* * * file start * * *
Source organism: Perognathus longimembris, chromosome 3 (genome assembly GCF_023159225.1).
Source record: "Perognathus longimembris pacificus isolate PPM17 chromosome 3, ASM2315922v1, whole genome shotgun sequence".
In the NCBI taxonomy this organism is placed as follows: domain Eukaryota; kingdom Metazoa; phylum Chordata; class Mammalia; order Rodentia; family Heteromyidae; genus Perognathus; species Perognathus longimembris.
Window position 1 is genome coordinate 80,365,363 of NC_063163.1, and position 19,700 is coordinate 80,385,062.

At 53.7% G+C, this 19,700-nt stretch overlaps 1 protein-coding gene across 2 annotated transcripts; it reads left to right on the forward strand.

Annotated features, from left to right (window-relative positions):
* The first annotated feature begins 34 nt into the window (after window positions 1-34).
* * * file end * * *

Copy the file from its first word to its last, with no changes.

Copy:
Source organism: Perognathus longimembris, chromosome 3 (genome assembly GCF_023159225.1).
Source record: "Perognathus longimembris pacificus isolate PPM17 chromosome 3, ASM2315922v1, whole genome shotgun sequence".
In the NCBI taxonomy this organism is placed as follows: domain Eukaryota; kingdom Metazoa; phylum Chordata; class Mammalia; order Rodentia; family Heteromyidae; genus Perognathus; species Perognathus longimembris.
Window position 1 is genome coordinate 80,365,363 of NC_063163.1, and position 19,700 is coordinate 80,385,062.

At 53.7% G+C, this 19,700-nt stretch overlaps 1 protein-coding gene across 2 annotated transcripts; it reads left to right on the forward strand.

Annotated features, from left to right (window-relative positions):
* The first annotated feature begins 34 nt into the window (after window positions 1-34).